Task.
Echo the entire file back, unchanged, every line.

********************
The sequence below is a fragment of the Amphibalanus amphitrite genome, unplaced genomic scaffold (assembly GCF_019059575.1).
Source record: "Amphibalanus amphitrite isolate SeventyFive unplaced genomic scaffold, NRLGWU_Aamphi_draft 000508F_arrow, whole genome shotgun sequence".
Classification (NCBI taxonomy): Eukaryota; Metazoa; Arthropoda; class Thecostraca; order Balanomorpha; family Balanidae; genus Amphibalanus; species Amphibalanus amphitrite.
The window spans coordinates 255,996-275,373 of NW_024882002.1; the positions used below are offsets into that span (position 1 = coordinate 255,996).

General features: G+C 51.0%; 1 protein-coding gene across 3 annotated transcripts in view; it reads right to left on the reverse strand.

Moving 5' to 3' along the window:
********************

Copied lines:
The sequence below is a fragment of the Amphibalanus amphitrite genome, unplaced genomic scaffold (assembly GCF_019059575.1).
Source record: "Amphibalanus amphitrite isolate SeventyFive unplaced genomic scaffold, NRLGWU_Aamphi_draft 000508F_arrow, whole genome shotgun sequence".
Classification (NCBI taxonomy): Eukaryota; Metazoa; Arthropoda; class Thecostraca; order Balanomorpha; family Balanidae; genus Amphibalanus; species Amphibalanus amphitrite.
The window spans coordinates 255,996-275,373 of NW_024882002.1; the positions used below are offsets into that span (position 1 = coordinate 255,996).

General features: G+C 51.0%; 1 protein-coding gene across 3 annotated transcripts in view; it reads right to left on the reverse strand.

Moving 5' to 3' along the window: